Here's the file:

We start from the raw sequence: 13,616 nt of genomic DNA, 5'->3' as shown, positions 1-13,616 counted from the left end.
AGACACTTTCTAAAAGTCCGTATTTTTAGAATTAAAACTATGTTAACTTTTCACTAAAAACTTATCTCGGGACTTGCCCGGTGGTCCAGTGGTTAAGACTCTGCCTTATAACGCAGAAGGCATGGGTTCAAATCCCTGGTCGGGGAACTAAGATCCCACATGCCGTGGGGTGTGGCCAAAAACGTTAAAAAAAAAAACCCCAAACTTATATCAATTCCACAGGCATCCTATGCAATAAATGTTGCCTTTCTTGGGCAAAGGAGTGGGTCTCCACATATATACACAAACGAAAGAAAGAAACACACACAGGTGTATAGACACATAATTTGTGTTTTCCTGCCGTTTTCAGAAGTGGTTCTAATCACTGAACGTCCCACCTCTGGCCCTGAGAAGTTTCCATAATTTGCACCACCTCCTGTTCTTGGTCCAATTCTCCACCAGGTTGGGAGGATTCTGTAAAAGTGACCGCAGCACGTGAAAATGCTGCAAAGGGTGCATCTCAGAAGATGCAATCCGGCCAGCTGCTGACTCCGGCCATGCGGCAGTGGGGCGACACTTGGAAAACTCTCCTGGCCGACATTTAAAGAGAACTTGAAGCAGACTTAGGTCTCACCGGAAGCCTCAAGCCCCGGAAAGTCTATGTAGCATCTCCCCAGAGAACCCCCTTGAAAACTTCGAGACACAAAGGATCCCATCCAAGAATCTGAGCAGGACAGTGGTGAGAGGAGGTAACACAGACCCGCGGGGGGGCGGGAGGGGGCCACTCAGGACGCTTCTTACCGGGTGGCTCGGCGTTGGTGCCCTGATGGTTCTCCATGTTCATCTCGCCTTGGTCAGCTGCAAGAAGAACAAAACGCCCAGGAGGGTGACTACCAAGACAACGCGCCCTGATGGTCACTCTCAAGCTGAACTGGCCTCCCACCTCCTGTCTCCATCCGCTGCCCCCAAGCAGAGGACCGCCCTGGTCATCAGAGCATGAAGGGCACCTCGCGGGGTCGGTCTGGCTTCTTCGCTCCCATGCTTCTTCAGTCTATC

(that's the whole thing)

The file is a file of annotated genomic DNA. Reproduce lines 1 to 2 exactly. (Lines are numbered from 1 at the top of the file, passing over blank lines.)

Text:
We start from the raw sequence: 13,616 nt of genomic DNA, 5'->3' as shown, positions 1-13,616 counted from the left end.
AGACACTTTCTAAAAGTCCGTATTTTTAGAATTAAAACTATGTTAACTTTTCACTAAAAACTTATCTCGGGACTTGCCCGGTGGTCCAGTGGTTAAGACTCTGCCTTATAACGCAGAAGGCATGGGTTCAAATCCCTGGTCGGGGAACTAAGATCCCACATGCCGTGGGGTGTGGCCAAAAACGTTAAAAAAAAAAACCCCAAACTTATATCAATTCCACAGGCATCCTATGCAATAAATGTTGCCTTTCTTGGGCAAAGGAGTGGGTCTCCACATATATACACAAACGAAAGAAAGAAACACACACAGGTGTATAGACACATAATTTGTGTTTTCCTGCCGTTTTCAGAAGTGGTTCTAATCACTGAACGTCCCACCTCTGGCCCTGAGAAGTTTCCATAATTTGCACCACCTCCTGTTCTTGGTCCAATTCTCCACCAGGTTGGGAGGATTCTGTAAAAGTGACCGCAGCACGTGAAAATGCTGCAAAGGGTGCATCTCAGAAGATGCAATCCGGCCAGCTGCTGACTCCGGCCATGCGGCAGTGGGGCGACACTTGGAAAACTCTCCTGGCCGACATTTAAAGAGAACTTGAAGCAGACTTAGGTCTCACCGGAAGCCTCAAGCCCCGGAAAGTCTATGTAGCATCTCCCCAGAGAACCCCCTTGAAAACTTCGAGACACAAAGGATCCCATCCAAGAATCTGAGCAGGACAGTGGTGAGAGGAGGTAACACAGACCCGCGGGGGGGCGGGAGGGGGCCACTCAGGACGCTTCTTACCGGGTGGCTCGGCGTTGGTGCCCTGATGGTTCTCCATGTTCATCTCGCCTTGGTCAGCTGCAAGAAGAACAAAACGCCCAGGAGGGTGACTACCAAGACAACGCGCCCTGATGGTCACTCTCAAGCTGAACTGGCCTCCCACCTCCTGTCTCCATCCGCTGCCCCCAAGCAGAGGACCGCCCTGGTCATCAGAGCATGAAGGGCACCTCGCGGGGTCGGTCTGGCTTCTTCGCTCCCATGCTTCTTCAGTCTATC